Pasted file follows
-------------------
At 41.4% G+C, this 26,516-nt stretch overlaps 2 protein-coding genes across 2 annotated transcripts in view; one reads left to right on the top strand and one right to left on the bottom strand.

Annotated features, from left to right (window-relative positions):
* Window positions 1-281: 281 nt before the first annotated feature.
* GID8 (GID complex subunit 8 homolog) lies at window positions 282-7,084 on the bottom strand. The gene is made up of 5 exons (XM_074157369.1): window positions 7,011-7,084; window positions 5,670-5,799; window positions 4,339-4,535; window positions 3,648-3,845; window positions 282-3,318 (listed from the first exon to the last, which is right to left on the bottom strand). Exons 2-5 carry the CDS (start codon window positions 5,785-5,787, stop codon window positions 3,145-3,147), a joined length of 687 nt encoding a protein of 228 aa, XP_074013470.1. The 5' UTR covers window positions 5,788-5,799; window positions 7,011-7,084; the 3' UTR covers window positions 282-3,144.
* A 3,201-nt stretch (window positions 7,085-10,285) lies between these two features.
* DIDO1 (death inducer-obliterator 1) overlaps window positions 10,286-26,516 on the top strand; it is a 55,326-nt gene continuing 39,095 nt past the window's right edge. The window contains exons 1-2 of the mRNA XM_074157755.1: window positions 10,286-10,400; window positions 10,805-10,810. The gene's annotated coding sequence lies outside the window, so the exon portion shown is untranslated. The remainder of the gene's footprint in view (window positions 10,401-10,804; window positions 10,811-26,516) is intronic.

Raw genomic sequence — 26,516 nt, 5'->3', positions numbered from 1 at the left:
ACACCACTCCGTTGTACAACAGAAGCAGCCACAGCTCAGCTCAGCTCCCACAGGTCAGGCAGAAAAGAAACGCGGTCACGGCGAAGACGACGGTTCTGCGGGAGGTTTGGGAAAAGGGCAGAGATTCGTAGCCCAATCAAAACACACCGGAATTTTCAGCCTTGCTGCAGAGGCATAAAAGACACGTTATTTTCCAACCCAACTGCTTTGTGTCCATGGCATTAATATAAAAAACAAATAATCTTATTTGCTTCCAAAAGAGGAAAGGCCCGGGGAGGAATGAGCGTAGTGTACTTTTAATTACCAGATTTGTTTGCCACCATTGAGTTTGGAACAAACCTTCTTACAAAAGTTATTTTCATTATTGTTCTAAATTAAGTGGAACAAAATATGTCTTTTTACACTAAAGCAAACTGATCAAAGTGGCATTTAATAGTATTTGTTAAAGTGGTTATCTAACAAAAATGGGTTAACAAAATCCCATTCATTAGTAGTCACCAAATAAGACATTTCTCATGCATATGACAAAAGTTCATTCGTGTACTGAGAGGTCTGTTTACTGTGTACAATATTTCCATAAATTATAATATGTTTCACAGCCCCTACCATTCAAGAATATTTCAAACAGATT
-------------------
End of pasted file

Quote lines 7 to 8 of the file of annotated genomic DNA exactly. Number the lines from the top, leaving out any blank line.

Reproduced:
Raw genomic sequence — 26,516 nt, 5'->3', positions numbered from 1 at the left:
ACACCACTCCGTTGTACAACAGAAGCAGCCACAGCTCAGCTCAGCTCCCACAGGTCAGGCAGAAAAGAAACGCGGTCACGGCGAAGACGACGGTTCTGCGGGAGGTTTGGGAAAAGGGCAGAGATTCGTAGCCCAATCAAAACACACCGGAATTTTCAGCCTTGCTGCAGAGGCATAAAAGACACGTTATTTTCCAACCCAACTGCTTTGTGTCCATGGCATTAATATAAAAAACAAATAATCTTATTTGCTTCCAAAAGAGGAAAGGCCCGGGGAGGAATGAGCGTAGTGTACTTTTAATTACCAGATTTGTTTGCCACCATTGAGTTTGGAACAAACCTTCTTACAAAAGTTATTTTCATTATTGTTCTAAATTAAGTGGAACAAAATATGTCTTTTTACACTAAAGCAAACTGATCAAAGTGGCATTTAATAGTATTTGTTAAAGTGGTTATCTAACAAAAATGGGTTAACAAAATCCCATTCATTAGTAGTCACCAAATAAGACATTTCTCATGCATATGACAAAAGTTCATTCGTGTACTGAGAGGTCTGTTTACTGTGTACAATATTTCCATAAATTATAATATGTTTCACAGCCCCTACCATTCAAGAATATTTCAAACAGATT